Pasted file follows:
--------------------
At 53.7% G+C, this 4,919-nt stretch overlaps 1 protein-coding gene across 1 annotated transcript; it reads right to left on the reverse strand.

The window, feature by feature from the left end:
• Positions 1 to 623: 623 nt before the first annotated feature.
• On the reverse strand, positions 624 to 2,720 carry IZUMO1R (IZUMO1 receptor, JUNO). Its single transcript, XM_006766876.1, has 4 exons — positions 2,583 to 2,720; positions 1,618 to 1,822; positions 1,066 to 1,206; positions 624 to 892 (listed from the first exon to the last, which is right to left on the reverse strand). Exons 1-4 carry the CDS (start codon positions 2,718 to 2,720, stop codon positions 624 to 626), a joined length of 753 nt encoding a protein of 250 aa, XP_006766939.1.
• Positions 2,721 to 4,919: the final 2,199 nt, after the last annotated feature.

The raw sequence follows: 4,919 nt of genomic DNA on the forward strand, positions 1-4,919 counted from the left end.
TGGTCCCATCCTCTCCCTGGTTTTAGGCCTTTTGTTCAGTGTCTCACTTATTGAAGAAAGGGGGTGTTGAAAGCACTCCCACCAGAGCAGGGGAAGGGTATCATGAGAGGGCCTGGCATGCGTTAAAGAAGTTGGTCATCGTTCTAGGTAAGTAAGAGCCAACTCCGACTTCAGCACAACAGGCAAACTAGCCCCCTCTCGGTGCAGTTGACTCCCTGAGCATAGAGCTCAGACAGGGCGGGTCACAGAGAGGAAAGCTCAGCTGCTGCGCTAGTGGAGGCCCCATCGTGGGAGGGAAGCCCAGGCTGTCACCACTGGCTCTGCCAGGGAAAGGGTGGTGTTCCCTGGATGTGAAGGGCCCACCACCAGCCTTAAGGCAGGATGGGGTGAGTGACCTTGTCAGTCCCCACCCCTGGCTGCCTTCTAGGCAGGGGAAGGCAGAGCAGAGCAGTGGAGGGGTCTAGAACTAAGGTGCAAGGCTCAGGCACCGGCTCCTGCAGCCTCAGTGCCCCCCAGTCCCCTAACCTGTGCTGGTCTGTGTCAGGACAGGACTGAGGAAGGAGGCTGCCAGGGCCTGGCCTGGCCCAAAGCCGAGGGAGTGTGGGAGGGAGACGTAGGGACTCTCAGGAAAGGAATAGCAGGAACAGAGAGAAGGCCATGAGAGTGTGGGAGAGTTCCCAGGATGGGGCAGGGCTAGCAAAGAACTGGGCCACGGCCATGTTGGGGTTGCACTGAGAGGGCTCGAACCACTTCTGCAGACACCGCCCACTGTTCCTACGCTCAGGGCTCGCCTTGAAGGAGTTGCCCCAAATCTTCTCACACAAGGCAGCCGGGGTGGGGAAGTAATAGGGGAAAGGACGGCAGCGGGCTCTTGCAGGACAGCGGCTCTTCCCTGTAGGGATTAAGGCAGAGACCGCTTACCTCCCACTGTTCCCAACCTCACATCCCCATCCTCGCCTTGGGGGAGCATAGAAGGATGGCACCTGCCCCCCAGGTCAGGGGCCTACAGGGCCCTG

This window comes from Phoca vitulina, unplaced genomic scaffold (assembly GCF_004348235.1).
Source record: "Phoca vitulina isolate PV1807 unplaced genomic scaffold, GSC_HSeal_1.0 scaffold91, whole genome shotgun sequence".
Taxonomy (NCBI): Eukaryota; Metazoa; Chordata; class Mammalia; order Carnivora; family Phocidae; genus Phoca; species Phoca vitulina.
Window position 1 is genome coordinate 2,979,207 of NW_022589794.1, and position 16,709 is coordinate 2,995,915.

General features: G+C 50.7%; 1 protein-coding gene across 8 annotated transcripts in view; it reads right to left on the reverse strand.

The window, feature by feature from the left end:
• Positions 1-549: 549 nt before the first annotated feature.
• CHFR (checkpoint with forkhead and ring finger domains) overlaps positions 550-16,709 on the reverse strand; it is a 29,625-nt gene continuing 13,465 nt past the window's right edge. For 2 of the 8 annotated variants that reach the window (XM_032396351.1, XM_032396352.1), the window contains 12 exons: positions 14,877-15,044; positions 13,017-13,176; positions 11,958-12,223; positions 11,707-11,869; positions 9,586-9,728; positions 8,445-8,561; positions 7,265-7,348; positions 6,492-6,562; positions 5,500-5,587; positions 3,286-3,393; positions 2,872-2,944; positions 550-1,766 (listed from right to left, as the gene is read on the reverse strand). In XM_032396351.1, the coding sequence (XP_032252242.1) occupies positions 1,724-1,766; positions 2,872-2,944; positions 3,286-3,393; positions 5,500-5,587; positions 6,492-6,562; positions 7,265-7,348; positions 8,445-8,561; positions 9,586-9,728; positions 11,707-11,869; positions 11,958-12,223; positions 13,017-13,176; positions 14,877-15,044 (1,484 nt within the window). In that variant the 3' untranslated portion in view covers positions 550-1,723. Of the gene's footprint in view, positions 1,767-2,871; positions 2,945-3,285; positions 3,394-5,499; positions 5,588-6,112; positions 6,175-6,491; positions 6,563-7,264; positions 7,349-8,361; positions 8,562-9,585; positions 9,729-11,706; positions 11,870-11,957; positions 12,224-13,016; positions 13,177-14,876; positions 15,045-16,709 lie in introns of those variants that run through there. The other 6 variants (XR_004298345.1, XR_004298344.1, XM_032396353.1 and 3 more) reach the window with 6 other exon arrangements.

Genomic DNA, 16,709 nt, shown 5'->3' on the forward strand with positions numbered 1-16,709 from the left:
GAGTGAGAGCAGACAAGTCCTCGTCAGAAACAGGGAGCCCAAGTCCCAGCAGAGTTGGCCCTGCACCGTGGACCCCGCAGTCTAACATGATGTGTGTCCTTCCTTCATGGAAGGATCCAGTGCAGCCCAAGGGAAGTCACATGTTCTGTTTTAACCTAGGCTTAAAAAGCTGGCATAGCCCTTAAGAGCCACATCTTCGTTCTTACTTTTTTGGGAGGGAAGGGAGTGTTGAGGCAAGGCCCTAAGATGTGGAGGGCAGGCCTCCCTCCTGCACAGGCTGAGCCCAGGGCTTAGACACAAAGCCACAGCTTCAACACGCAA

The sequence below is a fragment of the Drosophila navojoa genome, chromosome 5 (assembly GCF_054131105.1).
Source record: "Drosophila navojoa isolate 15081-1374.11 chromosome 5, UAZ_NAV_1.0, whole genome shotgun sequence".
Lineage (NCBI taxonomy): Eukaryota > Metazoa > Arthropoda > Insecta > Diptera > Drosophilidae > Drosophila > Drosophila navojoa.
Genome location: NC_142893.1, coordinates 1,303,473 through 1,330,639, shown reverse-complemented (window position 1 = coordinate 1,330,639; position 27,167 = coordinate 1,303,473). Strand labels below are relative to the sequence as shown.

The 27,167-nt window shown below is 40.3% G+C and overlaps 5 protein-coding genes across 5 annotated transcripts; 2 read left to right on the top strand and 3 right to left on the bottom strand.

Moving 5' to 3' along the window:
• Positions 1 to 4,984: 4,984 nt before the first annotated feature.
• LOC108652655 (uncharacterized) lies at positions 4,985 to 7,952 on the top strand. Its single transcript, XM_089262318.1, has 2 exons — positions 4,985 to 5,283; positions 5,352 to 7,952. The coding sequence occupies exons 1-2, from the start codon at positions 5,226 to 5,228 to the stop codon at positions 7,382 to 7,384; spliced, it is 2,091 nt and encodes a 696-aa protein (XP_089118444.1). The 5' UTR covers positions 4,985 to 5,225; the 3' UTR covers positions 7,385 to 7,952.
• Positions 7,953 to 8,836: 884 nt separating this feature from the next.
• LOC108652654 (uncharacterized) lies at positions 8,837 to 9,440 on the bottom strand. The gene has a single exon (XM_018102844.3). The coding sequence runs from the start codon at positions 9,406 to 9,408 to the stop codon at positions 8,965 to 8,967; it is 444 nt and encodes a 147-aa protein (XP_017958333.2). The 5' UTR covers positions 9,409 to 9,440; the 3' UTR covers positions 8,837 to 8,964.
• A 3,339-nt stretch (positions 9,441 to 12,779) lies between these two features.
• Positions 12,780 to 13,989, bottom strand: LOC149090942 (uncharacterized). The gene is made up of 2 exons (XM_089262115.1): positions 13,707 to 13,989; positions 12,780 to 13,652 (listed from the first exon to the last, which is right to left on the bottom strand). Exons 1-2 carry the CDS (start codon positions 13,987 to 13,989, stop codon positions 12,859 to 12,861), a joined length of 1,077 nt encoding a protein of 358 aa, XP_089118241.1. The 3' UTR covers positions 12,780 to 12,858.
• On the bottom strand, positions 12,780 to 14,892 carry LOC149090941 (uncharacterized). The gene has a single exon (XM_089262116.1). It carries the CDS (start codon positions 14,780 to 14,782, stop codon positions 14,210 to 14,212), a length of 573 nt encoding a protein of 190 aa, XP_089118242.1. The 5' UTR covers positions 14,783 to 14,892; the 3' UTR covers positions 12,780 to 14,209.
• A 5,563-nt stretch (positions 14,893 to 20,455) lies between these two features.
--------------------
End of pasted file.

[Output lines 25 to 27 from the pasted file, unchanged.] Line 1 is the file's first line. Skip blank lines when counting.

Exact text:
• LOC108652655 (uncharacterized) lies at positions 4,985 to 7,952 on the top strand. Its single transcript, XM_089262318.1, has 2 exons — positions 4,985 to 5,283; positions 5,352 to 7,952. The coding sequence occupies exons 1-2, from the start codon at positions 5,226 to 5,228 to the stop codon at positions 7,382 to 7,384; spliced, it is 2,091 nt and encodes a 696-aa protein (XP_089118444.1). The 5' UTR covers positions 4,985 to 5,225; the 3' UTR covers positions 7,385 to 7,952.
• Positions 7,953 to 8,836: 884 nt separating this feature from the next.
• LOC108652654 (uncharacterized) lies at positions 8,837 to 9,440 on the bottom strand. The gene has a single exon (XM_018102844.3). The coding sequence runs from the start codon at positions 9,406 to 9,408 to the stop codon at positions 8,965 to 8,967; it is 444 nt and encodes a 147-aa protein (XP_017958333.2). The 5' UTR covers positions 9,409 to 9,440; the 3' UTR covers positions 8,837 to 8,964.